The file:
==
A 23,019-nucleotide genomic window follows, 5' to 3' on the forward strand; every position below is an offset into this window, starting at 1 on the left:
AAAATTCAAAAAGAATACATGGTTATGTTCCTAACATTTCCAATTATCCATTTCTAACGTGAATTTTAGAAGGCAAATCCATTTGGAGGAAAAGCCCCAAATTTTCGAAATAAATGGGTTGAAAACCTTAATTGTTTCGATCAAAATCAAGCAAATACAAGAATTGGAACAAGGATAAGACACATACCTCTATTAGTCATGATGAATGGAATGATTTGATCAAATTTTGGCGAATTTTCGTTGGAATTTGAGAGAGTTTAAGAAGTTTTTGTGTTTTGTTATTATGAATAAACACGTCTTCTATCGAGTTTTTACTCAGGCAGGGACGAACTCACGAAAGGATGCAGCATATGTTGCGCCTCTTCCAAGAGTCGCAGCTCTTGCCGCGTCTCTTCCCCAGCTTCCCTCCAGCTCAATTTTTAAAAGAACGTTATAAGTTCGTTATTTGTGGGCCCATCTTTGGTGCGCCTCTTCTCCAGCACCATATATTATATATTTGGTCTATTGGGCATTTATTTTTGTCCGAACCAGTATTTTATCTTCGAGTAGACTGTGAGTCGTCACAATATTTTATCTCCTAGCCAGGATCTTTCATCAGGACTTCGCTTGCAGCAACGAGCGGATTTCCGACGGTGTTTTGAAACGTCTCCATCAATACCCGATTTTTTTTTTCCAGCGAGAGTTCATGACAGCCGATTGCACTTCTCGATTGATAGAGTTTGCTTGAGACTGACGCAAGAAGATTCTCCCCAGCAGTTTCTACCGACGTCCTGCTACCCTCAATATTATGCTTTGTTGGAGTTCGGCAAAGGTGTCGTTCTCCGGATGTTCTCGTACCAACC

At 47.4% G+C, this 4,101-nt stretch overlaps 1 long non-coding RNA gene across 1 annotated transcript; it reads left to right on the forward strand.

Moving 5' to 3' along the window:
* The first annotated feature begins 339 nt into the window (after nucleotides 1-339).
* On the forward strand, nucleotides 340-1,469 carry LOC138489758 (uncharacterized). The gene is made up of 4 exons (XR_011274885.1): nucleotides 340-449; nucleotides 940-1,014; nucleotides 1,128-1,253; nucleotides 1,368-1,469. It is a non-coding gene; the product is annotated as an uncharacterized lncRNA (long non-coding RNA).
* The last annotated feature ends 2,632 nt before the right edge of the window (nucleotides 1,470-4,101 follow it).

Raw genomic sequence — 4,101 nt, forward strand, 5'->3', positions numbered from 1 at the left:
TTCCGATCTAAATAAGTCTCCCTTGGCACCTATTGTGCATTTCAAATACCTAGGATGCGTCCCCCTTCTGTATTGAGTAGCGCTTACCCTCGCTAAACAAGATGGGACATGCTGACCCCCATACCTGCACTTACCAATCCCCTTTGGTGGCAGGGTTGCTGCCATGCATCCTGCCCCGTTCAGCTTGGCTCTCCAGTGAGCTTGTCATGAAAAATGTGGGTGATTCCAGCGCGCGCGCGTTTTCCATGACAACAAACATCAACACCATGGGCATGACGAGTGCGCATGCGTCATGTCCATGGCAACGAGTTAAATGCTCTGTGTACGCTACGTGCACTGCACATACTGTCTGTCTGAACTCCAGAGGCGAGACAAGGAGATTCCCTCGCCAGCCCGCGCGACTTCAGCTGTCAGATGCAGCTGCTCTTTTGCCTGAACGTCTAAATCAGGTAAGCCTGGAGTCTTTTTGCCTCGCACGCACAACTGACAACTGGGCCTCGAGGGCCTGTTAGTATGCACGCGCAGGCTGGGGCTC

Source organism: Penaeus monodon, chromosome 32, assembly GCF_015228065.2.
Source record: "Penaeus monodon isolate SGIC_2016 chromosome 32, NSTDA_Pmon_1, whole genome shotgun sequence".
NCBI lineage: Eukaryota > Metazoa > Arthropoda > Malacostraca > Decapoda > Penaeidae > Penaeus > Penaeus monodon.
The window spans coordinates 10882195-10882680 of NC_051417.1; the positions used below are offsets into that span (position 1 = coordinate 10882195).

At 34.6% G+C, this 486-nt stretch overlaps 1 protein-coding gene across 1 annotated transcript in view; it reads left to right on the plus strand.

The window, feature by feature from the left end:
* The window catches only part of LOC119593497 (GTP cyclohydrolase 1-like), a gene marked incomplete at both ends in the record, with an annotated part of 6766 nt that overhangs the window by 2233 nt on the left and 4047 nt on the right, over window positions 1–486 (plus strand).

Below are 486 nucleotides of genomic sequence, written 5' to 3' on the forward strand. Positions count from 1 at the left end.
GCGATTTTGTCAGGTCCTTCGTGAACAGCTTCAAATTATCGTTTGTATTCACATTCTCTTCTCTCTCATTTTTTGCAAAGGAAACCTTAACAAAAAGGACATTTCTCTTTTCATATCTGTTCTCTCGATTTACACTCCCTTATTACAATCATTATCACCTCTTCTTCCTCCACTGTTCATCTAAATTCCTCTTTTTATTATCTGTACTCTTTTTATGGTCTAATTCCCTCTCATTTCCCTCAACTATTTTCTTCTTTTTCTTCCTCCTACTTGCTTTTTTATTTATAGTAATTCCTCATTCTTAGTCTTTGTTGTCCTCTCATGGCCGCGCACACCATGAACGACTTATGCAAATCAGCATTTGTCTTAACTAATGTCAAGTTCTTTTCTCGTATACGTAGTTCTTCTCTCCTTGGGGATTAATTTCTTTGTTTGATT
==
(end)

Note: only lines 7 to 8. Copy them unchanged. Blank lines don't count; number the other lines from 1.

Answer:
* The last annotated feature ends 2,632 nt before the right edge of the window (nucleotides 1,470-4,101 follow it).

Raw genomic sequence — 4,101 nt, forward strand, 5'->3', positions numbered from 1 at the left: